Safe Boot: Minimal (Alternate Shell)Boots Windows Vista in Safe mode but also bypasses the Windows Vista GUI and boots to the command prompt instead. Use this switch if the programs in which you need to repair a problem can be run from the command prompt or if you can’t load the Windows Vista GUI.

    Note

    The shell loaded by the /safeboot:minimal(alternateshell) switch is determined by the value in the following Registry key:

        HKEY_LOCAL_MACHINE\SYSTEM\CurrentControlSet\SafeBoot\AlternateShell

    The default value is CMD.EXE (the command prompt).




    Safe Boot: Active Directory RepairBoots Windows Vista in Safe mode and restores a backup of the Active Directory service (this option applies only to domain controllers).
    Safe Boot: NetworkBoots Windows Vista in Safe mode but also includes networking drivers. Use this switch if the drivers or programs you need to repair a problem in exist on a shared network resource, if you need access to email or other network-based communications for technical support, or if your computer is running a shared Windows Vista installation.
    No GUI BootTells Windows Vista not to load the VGA display driver that is normally used to display the progress bar during startup. Use this switch if Windows Vista hangs while switching video modes for the progress bar, or if the display of the progress bar is garbled.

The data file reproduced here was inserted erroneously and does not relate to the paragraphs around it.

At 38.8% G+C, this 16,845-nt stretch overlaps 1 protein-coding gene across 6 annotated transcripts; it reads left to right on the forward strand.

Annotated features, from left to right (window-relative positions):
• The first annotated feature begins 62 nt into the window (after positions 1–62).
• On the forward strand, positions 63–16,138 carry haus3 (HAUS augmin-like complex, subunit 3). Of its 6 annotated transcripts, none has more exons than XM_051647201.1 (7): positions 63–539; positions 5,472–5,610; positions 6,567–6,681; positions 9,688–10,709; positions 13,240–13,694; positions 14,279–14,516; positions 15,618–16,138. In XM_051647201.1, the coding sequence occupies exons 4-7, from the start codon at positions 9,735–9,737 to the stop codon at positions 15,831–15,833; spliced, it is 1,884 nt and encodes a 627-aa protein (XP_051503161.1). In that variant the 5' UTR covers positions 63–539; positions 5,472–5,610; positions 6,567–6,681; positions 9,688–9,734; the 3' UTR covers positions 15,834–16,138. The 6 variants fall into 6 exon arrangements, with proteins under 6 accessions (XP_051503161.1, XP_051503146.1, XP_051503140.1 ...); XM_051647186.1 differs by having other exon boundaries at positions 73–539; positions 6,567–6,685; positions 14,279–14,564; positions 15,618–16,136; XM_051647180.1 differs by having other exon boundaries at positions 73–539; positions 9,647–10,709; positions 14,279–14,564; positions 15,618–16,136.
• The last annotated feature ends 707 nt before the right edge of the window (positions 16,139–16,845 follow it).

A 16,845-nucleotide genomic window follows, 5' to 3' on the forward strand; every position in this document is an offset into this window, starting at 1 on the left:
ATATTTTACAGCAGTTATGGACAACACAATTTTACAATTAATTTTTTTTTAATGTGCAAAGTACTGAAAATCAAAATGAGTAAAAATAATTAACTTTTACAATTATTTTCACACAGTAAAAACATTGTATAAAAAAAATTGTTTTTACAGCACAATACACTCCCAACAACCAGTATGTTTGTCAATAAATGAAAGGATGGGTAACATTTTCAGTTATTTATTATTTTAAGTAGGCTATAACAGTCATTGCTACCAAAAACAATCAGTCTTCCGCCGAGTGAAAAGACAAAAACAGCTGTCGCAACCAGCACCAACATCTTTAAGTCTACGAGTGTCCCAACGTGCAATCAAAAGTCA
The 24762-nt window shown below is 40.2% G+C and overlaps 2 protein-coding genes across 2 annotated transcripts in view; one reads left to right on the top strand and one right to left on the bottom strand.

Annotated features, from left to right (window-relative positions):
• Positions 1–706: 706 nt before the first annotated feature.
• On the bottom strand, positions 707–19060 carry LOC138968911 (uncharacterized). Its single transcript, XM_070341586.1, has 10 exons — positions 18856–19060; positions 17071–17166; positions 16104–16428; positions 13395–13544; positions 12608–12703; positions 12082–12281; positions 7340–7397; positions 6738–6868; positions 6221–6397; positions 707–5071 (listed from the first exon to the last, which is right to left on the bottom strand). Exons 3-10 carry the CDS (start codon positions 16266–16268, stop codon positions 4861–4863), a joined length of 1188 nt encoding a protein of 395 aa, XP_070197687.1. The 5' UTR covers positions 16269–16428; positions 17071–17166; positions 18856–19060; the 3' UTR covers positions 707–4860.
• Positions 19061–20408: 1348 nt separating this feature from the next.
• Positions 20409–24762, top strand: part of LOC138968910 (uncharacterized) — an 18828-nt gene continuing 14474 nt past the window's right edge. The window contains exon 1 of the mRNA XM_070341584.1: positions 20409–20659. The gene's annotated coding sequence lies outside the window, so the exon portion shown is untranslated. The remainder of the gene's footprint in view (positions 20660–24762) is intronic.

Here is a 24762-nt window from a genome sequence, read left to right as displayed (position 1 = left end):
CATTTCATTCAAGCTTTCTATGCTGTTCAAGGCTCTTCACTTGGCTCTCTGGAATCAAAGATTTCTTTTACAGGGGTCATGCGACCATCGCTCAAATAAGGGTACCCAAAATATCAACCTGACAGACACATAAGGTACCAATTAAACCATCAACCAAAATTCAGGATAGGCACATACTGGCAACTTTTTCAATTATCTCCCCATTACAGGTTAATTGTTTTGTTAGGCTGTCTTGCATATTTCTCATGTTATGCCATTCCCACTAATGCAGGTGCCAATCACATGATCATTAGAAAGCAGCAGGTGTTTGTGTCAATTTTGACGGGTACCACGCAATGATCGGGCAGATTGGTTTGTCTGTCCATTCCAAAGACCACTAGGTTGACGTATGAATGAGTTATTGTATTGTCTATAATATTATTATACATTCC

Boot LogBoots Vista and logs the boot process to a text file named ntbtlog.txt that resides in the %SystemRoot% folder. Move to the end of the file and you might see a message telling you which device driver failed. You probably need to reinstall or roll back the driver . Use this switch if the Windows Vista startup hangs, if you need a detailed record of the startup process, or if you suspect (after using one of the other Startup menu options) that a driver is causing Windows Vista startup to fail.

    Note

    %SystemRoot% refers to the folder into which Windows Vista was installed. This is usually C:\Windows.